When did you start learning Chinese? What inspired you to take up the language?

My interest has always been there however it was piqued in the 2011. This is when I had the opportunity to be an ambassador on the week long Hastings Guilin sister city teacher delegation visit to celebrate the 30th Anniversary. Since then I studied for my Master in Applied Linguistics and have had the joy of sharing my knowledge of foreign languages to school students. The opportunity to formally undertake Chinese language and culture studies with Future Learning Solutions alongside self-directed learning solidified my life long language learning desire. Now, I am in a role of facilitating foreign language and culture learning to our teachers and students in New Zealand. I am delighted that this enhances curiosity, interest and promotes global citizenship. 

Tell us about your Chinese language learning journey? What has been the most unexpected or rewarding part of the experience?

Chinese language learning requires you to be determined, directed and diligent as it is a skill to be developed. It is quite challenging with the tonal differences that I still have difficulty attuning to, however it is a joy when I can differentiate the subtle differences. This focus enabled me to successfully undertake HSK 1 and HSK 2 testing. I was thrilled with my efforts and results.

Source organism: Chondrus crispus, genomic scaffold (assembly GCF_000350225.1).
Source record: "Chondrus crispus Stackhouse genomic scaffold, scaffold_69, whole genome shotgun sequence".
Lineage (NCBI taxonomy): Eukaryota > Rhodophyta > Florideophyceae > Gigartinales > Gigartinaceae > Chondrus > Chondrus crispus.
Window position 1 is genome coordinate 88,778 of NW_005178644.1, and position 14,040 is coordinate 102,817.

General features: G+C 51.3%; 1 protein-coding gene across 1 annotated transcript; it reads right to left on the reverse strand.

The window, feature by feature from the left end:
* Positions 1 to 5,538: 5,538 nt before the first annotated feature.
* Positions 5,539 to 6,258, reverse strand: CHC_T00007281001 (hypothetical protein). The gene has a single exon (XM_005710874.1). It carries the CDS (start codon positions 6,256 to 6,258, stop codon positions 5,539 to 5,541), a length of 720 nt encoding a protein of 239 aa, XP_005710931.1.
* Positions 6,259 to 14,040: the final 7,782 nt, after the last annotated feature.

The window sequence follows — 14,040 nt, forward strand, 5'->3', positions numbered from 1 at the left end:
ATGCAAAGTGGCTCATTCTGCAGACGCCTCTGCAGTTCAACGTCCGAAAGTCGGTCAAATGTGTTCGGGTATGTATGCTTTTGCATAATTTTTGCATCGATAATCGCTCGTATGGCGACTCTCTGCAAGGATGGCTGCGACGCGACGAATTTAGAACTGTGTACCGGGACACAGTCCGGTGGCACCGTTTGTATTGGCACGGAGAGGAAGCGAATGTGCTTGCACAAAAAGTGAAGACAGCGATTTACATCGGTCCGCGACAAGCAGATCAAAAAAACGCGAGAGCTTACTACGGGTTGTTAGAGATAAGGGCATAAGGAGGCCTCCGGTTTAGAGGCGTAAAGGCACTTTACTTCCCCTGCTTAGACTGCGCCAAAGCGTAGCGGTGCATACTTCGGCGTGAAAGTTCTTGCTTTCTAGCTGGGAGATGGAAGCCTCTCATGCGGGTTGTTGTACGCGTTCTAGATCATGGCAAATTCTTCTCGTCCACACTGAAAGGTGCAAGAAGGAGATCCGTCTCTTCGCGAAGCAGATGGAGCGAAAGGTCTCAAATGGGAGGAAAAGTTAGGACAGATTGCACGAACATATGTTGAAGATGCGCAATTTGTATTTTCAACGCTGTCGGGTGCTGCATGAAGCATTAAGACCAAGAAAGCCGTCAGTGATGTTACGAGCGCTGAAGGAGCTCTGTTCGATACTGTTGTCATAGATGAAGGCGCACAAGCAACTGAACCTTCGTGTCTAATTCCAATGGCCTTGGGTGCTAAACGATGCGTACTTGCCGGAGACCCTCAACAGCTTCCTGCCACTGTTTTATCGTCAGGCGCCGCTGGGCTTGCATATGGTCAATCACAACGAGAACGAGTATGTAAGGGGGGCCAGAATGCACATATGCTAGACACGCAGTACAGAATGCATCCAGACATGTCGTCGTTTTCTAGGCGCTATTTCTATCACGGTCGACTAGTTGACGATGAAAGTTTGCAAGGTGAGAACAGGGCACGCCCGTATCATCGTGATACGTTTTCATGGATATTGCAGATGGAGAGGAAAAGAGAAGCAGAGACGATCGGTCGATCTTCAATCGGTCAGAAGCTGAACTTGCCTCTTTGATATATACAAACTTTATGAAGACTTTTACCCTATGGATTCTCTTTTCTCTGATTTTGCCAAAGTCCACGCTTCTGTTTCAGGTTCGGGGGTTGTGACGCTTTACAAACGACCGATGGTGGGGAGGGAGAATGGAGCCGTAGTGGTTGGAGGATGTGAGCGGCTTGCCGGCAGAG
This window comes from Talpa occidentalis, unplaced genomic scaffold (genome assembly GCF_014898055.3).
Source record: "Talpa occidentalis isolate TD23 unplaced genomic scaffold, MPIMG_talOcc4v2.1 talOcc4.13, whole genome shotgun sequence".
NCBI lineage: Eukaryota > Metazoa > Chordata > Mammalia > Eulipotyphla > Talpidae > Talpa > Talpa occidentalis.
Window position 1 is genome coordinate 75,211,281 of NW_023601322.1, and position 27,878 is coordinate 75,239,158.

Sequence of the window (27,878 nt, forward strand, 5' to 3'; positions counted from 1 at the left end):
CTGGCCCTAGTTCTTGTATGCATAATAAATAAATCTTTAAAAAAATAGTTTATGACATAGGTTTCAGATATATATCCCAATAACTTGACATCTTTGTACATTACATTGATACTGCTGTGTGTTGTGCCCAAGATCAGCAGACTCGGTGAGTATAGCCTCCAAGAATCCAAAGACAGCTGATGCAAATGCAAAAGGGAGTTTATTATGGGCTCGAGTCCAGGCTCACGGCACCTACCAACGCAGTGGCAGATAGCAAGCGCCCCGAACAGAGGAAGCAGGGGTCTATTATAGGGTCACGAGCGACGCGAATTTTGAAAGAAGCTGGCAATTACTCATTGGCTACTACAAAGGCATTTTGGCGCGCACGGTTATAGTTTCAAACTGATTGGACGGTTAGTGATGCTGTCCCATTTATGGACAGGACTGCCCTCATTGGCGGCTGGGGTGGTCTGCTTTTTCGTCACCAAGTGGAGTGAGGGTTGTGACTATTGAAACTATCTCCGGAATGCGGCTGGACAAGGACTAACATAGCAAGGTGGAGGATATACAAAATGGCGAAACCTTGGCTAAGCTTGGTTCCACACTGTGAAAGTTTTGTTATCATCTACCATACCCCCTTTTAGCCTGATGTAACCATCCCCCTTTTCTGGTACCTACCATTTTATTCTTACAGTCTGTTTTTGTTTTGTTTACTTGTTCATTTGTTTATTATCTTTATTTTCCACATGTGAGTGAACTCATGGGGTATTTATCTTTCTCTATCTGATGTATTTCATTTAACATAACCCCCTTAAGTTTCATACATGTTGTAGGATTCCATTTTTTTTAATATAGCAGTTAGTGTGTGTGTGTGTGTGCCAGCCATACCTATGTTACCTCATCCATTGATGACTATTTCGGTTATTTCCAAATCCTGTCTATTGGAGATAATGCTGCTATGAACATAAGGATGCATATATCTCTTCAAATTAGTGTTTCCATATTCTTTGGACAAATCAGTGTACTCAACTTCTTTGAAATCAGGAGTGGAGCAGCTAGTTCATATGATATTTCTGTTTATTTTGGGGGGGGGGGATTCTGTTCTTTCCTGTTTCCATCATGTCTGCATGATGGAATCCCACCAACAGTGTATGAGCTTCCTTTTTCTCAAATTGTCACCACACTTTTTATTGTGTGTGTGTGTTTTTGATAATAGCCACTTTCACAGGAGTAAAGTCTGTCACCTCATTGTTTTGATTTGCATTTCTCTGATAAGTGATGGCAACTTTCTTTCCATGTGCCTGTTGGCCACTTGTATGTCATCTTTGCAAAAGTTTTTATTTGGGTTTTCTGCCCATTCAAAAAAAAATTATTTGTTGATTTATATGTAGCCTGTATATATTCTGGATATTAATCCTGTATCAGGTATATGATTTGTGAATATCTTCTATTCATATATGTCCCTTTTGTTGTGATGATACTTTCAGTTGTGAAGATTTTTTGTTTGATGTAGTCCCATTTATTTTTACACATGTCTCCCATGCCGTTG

What opportunities have opened up for you as a result of your Chinese speaking ability?

Using key salutations and appropriate phrases in our everyday life is a connecter with others. Being a role model showing how with small steps big gains can be made. This attitude with my ongoing learning of Chinese speaking shows we can be proud of our age, stage and development. 

What do you like most about the Chinese culture? 

The food and customs! Food is the essence of language and culture. Expanding my food repertoire and experiences only deepens my connection to the Chinese culture. 

What are the most striking differences between Chinese and Kiwi culture?

Such a contrast begins with how to eat with chopsticks, the protocol and cultural norms that it really enlightens you to how nothing is right or wrong, just different. Being able to recognise and appreciate this is a benefit for everyone when noting the differences between Chinese and Kiwi culture. 

Why do you think other New Zealanders should learn Chinese? Do you have any tips for anyone thinking of taking up the language?

New Zealanders should learn Chinese because it is such an interesting language in written and spoken form, which develops your neural pathways, it allows you to have a special skill and interest which in turn, assists you to connect with others, and ultimately enhances possible future employment opportunities